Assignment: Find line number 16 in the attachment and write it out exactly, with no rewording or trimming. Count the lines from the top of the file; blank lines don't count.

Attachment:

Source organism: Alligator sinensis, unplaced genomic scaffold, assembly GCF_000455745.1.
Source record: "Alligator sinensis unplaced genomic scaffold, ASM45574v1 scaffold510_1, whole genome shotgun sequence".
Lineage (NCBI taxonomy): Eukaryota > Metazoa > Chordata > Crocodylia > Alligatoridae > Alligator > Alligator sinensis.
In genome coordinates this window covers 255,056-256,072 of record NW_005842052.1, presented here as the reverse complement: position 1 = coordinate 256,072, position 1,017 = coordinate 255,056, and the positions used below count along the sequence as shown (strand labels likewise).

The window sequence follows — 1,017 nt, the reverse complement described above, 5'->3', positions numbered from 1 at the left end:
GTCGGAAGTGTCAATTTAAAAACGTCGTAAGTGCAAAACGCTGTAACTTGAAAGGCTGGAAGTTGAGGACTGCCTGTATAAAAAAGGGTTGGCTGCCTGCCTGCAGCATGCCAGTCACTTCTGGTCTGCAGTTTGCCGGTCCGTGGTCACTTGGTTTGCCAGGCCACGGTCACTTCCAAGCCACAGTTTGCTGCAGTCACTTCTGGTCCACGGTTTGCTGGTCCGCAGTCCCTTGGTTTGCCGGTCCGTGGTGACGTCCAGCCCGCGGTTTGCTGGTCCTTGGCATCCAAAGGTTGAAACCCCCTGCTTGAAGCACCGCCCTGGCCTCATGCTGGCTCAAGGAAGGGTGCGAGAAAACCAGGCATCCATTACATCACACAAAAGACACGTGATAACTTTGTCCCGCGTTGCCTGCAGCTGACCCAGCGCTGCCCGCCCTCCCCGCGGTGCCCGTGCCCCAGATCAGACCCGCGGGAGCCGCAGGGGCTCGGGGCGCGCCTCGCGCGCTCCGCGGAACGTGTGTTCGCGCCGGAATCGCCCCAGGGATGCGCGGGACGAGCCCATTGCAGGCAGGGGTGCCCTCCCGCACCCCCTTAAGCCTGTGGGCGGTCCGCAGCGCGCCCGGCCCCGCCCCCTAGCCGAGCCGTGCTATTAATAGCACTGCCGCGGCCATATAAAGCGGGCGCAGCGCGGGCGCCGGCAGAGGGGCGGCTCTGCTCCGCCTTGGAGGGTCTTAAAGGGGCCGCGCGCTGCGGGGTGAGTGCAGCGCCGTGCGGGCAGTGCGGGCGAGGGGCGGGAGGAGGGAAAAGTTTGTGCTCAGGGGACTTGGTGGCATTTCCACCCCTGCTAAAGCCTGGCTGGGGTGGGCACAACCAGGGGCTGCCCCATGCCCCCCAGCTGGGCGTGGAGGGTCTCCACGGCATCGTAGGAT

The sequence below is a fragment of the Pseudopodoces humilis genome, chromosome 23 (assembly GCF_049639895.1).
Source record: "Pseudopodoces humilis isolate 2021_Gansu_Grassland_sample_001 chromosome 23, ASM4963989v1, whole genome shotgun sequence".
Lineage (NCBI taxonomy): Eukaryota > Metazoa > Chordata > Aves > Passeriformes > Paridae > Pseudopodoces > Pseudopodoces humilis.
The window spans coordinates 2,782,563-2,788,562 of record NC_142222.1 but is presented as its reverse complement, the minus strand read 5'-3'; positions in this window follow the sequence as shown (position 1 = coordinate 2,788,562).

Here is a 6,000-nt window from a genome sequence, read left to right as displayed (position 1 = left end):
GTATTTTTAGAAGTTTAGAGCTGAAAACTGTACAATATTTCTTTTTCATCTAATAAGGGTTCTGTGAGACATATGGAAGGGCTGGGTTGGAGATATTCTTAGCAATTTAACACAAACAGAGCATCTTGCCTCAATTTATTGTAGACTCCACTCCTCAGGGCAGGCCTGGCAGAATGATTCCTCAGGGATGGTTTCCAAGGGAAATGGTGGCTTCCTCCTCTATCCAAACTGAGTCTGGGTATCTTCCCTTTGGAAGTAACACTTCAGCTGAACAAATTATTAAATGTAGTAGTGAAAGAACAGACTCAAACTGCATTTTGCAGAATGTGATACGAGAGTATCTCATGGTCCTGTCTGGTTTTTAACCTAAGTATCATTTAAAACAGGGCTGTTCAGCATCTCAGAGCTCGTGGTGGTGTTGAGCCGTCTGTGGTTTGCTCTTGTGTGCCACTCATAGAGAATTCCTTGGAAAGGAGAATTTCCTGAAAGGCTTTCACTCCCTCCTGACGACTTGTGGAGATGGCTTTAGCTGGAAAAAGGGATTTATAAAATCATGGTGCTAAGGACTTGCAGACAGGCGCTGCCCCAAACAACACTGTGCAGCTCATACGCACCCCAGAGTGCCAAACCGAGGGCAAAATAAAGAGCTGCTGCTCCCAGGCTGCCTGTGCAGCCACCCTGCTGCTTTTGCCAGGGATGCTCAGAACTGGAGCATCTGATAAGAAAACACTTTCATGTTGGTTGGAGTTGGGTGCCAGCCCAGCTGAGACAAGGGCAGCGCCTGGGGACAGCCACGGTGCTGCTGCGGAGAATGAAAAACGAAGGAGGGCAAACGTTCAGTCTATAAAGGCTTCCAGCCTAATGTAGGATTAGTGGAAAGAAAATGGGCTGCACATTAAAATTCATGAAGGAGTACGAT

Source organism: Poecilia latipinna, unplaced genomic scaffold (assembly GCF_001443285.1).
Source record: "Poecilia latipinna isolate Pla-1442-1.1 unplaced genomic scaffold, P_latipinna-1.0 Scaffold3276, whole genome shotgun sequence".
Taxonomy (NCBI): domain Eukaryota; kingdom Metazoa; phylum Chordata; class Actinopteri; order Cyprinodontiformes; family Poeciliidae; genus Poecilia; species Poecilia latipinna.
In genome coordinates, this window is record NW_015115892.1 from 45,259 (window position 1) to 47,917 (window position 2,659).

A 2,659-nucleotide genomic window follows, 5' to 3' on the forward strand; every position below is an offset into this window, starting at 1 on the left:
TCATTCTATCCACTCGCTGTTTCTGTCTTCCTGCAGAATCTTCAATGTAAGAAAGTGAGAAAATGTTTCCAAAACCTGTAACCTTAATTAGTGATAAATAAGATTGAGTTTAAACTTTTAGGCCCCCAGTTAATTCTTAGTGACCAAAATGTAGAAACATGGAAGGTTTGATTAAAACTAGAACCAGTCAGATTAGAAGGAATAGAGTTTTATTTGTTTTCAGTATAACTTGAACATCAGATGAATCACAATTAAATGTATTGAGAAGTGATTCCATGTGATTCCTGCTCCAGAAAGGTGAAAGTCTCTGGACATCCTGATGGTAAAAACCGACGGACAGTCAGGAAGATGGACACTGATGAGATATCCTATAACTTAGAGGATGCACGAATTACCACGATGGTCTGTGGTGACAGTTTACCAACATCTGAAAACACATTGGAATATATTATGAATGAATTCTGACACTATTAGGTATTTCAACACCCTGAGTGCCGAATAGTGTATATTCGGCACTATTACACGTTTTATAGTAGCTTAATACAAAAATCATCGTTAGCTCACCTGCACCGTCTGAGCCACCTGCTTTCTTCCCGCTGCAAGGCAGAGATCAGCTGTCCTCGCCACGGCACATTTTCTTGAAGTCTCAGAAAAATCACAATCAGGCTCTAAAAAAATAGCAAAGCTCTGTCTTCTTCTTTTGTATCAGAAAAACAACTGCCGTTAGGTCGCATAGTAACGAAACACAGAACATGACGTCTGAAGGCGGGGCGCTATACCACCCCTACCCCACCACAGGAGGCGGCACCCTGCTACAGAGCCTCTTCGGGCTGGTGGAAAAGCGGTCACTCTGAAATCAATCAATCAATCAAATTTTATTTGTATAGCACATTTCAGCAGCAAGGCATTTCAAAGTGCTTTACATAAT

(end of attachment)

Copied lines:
In genome coordinates, this window is record NW_015115892.1 from 45,259 (window position 1) to 47,917 (window position 2,659).